The scene actually layers several different tracks of music on top of one another, all of which, however, are taken from the second half of Penderecki’s Utrenja (1969-71). The piece is scored for strings, percussion and choir, and the composer has compared the orchestral effects used to the kind of sonorities associated with electronic music. The text, taken from the Orthodox Christian liturgy, is concerned with the resurrection of Christ.

One could easily make too much of the Christian symbolism in The Shining – the Faustian pact Torrance makes with the hotel when he offers his ‘good damn soul’ for a drink; the suggestion, at the end, that he may be the resurrection of a man in a photograph from 1921 who shares his face. What is significant, though, is that the action of the film ends with a piece of music – whose uncanny effects are produced by stretching the technique of ‘natural’ acoustic instruments until they sound electronic and inhuman – which reminds us that Christianity is essentially a religion of the undead rising from the grave; a religion of ghosts.

Robert Barry

Something Secretive, Whispery and Indecent

The Innocents

Nowadays, perhaps the most recognisable element of the soundtrack to Jack Clayton’s The Innocents (1961) is the haunting lullaby ‘O Willow Waly’, composed by Georges Auric and Paul Dehn, which is the film’s very first sound – even before the appearance of the 20th Century Fox logo (some projectionists apparently took this for a mistake and re-cut the opening before showing it). To modern audiences, the song may be uncannily familiar: a sample of the girl Flora singing it in The Innocents is buried in the crackle and hum of the cursed tape in Gore Verbinski’s US remake of The Ring. Watching Clayton’s film again though, what really disturbs us, at the very moments when the film is at its most disturbing, are the eerie electronic noises that creep around the edges of Auric’s lush impressionistic score. These noises, though unmentioned in the film’s credits, were created by Daphne Oram.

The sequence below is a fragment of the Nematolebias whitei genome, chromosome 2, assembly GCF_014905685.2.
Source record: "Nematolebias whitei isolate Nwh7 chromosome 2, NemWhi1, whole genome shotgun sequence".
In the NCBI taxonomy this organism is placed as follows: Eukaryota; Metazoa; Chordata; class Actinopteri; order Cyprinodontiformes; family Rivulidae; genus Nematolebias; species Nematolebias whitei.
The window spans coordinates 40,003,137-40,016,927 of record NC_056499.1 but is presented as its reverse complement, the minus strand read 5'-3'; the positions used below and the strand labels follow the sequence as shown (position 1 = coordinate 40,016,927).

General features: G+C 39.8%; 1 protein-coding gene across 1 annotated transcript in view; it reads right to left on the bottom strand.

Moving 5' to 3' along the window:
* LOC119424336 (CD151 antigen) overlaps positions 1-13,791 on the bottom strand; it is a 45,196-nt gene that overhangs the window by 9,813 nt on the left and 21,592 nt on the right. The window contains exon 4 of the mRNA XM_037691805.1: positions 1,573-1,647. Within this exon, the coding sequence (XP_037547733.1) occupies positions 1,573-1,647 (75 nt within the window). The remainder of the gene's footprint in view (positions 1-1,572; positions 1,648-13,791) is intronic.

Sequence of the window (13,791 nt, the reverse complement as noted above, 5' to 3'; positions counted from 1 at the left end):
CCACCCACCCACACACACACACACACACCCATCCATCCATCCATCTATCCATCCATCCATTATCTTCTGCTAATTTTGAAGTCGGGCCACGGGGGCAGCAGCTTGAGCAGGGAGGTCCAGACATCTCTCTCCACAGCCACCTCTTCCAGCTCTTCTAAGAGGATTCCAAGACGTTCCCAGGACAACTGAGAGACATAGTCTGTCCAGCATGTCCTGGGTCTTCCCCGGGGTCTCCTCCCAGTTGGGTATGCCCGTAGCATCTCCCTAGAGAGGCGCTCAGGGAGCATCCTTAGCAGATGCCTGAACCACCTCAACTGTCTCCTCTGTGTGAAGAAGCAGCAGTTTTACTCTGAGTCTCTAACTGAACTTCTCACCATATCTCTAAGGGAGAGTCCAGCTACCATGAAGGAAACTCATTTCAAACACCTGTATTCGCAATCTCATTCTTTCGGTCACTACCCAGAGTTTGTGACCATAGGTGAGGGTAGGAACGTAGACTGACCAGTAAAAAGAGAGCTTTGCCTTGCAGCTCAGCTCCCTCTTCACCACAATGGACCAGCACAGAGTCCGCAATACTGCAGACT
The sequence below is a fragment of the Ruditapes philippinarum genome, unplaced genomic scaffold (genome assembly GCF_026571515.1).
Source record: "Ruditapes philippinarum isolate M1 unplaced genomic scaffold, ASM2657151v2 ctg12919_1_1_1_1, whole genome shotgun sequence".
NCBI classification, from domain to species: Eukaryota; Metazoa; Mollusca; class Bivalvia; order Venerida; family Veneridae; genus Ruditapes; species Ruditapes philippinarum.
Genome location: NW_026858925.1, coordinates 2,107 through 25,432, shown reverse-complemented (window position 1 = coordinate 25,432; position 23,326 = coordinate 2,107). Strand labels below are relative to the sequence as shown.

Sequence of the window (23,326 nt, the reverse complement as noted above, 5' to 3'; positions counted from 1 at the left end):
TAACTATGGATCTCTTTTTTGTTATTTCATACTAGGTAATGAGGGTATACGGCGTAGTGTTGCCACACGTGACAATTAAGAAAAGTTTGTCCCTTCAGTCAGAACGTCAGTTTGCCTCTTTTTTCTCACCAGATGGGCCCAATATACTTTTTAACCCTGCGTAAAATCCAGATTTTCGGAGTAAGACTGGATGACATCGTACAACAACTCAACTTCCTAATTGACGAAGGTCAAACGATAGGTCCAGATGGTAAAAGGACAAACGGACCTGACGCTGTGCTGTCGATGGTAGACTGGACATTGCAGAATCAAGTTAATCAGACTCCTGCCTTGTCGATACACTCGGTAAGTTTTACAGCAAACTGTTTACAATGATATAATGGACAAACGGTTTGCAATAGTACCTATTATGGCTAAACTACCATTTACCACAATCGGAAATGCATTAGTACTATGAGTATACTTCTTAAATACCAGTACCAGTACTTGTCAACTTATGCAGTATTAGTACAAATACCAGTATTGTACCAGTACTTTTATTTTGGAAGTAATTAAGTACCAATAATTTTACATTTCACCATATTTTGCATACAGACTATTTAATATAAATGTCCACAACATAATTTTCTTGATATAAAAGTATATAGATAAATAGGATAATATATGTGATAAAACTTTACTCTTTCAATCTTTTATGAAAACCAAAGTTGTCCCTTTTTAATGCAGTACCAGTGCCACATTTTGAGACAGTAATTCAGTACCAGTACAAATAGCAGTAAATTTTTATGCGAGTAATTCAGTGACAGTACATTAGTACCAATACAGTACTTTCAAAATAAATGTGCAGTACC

Four years earlier, Oram had been the architect of the BBC’s Radiophonic Workshop, the soundhouse that would one day create the out-of-this-world music for Dr Who, Blake 7, and The Hitchhiker’s Guide to the Galaxy – not to mention countless science programmes, children’s broadcasts and local radio jingles. Oram had wheeled vast old tape machines and battered old war surplus oscillators from studio to studio late at night to experiment on the sly while working by day at the BBC, before a long campaign of lobbying had finally granted her a little room at Maida Vale, a long-cherished dream of hers. There, she and Desmond Briscoe would use the tape manipulation techniques of musique concrète in radio dramas such as Samuel Beckett’s All That Fall, and Giles Cooper’s The Disagreeable Oyster, before a trip to the Brussels World Expo in 1958 convinced Oram to leave the BBC and set up her own studio, in Tower Folly, a converted oast house in Fairseat, Kent. It was there that, in between experimenting with her own Oramics drawn-sound composition system, she worked on the music for The Innocents, along with a number of other films, adverts, ballets and theatrical productions.

The image of a woman, dead for over a year, appears across a pond and we hear a rising tremolo of stacked sine tones, harmonised spectrally in just intonation; amid a babble of phantom voices, a door falls shut and the echo from its slamming noise swells into a dark cavernous drone. When we first hear the electronic sounds Oram created for this film, we are inclined to take them, much like those crafted by Delia Derbyshire for John Hough’s The Legend of Hell House 12 years later, as the noise of the ghosts that haunt the old house in which it is set. It soon transpires, however, that Oram’s special sounds are, on the contrary, the leitmotif of Miss Giddens’s creeping insanity, the theme to a certain panicked look in her eye. If the audience spend much of the film unsure whether the ‘monstrosities’ we see are truly phantoms or phantasies, spectres or symptoms, the redoubtable Ms Oram is clearly under no such uncertainty.